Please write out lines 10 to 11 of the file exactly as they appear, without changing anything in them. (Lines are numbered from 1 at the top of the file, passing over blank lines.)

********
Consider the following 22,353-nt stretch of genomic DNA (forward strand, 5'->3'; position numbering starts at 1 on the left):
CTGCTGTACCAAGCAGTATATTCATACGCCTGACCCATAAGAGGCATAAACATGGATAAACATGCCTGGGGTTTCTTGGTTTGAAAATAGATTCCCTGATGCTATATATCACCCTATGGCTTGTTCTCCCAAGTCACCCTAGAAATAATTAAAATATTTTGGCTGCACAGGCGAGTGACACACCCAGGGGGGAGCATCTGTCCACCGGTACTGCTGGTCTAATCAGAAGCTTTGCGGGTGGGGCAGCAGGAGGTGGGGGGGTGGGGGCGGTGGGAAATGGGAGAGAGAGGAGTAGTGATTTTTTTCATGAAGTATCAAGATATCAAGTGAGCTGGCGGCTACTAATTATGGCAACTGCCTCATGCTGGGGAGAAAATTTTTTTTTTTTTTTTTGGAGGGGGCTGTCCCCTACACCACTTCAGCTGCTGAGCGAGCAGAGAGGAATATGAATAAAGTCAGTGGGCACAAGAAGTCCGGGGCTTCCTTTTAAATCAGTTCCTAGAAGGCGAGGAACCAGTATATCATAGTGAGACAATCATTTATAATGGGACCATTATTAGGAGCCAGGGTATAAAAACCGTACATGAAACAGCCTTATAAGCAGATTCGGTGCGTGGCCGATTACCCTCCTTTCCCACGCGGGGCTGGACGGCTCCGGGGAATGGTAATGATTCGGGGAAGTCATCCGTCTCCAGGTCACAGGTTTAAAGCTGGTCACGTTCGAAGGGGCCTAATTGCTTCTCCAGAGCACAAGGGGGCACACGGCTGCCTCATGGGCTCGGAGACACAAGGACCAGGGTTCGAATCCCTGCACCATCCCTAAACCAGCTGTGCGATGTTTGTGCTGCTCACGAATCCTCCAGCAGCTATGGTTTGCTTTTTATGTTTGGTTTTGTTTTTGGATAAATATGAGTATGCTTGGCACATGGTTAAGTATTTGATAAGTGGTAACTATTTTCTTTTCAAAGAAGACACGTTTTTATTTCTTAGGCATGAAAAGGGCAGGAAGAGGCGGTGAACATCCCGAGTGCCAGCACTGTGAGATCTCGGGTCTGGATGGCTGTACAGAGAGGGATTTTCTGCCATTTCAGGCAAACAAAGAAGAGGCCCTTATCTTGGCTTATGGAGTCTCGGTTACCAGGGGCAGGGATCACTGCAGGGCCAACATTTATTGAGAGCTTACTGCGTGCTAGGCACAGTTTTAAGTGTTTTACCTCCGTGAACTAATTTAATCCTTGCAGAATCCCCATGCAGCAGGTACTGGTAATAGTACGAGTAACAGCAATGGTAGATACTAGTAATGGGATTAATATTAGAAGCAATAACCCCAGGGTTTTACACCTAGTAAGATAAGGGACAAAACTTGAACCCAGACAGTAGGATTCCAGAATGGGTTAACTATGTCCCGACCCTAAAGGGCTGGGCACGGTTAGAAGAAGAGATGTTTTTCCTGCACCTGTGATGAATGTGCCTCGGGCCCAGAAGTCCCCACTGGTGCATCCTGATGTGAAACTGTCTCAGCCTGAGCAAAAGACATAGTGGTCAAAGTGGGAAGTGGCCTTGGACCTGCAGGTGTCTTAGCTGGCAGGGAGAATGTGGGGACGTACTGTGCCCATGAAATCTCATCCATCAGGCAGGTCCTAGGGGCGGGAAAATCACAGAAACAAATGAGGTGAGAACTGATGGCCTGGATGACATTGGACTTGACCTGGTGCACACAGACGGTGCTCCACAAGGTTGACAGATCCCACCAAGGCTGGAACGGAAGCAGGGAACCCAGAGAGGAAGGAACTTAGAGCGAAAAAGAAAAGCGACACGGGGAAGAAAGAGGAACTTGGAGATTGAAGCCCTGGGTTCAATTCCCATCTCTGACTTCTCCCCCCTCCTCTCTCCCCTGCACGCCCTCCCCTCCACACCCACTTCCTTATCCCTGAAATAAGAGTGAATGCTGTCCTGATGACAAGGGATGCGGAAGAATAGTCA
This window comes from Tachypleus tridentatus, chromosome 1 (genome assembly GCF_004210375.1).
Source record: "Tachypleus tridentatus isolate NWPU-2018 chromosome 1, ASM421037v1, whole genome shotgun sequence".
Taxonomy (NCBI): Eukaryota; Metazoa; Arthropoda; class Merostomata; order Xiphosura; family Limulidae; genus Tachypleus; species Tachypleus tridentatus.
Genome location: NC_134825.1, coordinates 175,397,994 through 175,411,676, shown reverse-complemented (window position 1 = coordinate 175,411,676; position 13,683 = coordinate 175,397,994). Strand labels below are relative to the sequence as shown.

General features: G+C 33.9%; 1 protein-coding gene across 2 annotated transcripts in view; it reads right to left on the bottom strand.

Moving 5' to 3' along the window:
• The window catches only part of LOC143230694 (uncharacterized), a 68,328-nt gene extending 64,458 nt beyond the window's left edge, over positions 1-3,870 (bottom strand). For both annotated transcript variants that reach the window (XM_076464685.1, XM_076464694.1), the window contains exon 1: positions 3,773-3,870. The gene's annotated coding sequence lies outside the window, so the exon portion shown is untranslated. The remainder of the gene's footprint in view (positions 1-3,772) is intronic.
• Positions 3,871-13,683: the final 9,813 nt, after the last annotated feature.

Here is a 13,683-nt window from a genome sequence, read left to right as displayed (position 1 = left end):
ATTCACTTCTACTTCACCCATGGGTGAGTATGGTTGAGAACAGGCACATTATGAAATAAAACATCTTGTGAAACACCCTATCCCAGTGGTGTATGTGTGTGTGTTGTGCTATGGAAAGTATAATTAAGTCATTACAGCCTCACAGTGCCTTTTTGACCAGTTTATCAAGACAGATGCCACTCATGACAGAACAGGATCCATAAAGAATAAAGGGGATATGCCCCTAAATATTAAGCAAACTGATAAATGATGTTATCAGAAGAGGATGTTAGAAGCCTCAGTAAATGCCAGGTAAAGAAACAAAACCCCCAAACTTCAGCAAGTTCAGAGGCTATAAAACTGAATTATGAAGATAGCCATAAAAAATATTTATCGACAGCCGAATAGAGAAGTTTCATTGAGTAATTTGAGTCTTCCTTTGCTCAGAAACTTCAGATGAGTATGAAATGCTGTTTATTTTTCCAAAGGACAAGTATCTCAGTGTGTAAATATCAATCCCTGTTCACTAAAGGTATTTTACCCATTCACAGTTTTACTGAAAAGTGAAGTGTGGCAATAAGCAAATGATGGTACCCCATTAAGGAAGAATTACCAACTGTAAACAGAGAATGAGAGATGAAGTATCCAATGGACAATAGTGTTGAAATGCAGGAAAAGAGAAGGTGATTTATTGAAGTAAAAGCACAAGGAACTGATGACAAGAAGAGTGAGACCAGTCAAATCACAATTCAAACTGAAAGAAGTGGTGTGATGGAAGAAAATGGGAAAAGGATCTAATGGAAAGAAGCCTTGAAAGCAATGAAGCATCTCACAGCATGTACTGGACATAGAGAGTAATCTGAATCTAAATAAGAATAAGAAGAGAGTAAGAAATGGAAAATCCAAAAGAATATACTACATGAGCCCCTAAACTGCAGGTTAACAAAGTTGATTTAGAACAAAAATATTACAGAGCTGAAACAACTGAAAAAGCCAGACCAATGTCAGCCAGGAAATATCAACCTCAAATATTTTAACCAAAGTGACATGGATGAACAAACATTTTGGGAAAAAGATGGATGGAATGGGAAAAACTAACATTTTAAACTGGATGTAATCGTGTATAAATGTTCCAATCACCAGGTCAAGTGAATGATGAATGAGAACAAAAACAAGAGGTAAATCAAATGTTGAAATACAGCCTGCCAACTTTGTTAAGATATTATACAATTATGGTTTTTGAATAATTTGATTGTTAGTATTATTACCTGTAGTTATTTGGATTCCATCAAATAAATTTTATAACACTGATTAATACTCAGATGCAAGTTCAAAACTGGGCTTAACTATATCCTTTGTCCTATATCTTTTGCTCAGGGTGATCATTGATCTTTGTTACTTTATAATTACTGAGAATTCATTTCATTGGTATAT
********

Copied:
• Positions 3,871-13,683: the final 9,813 nt, after the last annotated feature.

Here is a 13,683-nt window from a genome sequence, read left to right as displayed (position 1 = left end):